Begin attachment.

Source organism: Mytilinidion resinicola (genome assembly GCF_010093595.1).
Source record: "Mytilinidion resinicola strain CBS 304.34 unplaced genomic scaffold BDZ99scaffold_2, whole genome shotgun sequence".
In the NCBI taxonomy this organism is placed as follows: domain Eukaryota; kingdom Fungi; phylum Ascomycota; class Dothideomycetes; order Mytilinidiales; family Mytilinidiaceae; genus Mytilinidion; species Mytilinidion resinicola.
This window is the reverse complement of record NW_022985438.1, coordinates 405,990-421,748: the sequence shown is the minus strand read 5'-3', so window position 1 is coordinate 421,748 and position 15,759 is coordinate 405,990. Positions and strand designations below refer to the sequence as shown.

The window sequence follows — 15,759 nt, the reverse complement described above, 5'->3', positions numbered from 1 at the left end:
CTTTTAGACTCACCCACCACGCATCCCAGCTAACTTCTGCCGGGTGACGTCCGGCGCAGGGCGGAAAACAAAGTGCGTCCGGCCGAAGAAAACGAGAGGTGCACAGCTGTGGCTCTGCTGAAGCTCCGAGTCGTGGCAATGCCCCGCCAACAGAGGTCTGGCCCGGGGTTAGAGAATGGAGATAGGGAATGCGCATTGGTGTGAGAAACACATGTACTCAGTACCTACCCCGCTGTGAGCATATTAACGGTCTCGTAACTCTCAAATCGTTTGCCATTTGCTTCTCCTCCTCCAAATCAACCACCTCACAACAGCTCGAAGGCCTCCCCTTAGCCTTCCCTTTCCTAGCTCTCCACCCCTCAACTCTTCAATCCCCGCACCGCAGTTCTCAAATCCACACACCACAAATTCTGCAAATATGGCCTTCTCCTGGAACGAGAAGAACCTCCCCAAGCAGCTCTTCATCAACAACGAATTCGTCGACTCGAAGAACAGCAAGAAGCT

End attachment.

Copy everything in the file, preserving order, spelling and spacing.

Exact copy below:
Source organism: Mytilinidion resinicola (genome assembly GCF_010093595.1).
Source record: "Mytilinidion resinicola strain CBS 304.34 unplaced genomic scaffold BDZ99scaffold_2, whole genome shotgun sequence".
In the NCBI taxonomy this organism is placed as follows: domain Eukaryota; kingdom Fungi; phylum Ascomycota; class Dothideomycetes; order Mytilinidiales; family Mytilinidiaceae; genus Mytilinidion; species Mytilinidion resinicola.
This window is the reverse complement of record NW_022985438.1, coordinates 405,990-421,748: the sequence shown is the minus strand read 5'-3', so window position 1 is coordinate 421,748 and position 15,759 is coordinate 405,990. Positions and strand designations below refer to the sequence as shown.

The window sequence follows — 15,759 nt, the reverse complement described above, 5'->3', positions numbered from 1 at the left end:
CTTTTAGACTCACCCACCACGCATCCCAGCTAACTTCTGCCGGGTGACGTCCGGCGCAGGGCGGAAAACAAAGTGCGTCCGGCCGAAGAAAACGAGAGGTGCACAGCTGTGGCTCTGCTGAAGCTCCGAGTCGTGGCAATGCCCCGCCAACAGAGGTCTGGCCCGGGGTTAGAGAATGGAGATAGGGAATGCGCATTGGTGTGAGAAACACATGTACTCAGTACCTACCCCGCTGTGAGCATATTAACGGTCTCGTAACTCTCAAATCGTTTGCCATTTGCTTCTCCTCCTCCAAATCAACCACCTCACAACAGCTCGAAGGCCTCCCCTTAGCCTTCCCTTTCCTAGCTCTCCACCCCTCAACTCTTCAATCCCCGCACCGCAGTTCTCAAATCCACACACCACAAATTCTGCAAATATGGCCTTCTCCTGGAACGAGAAGAACCTCCCCAAGCAGCTCTTCATCAACAACGAATTCGTCGACTCGAAGAACAGCAAGAAGCT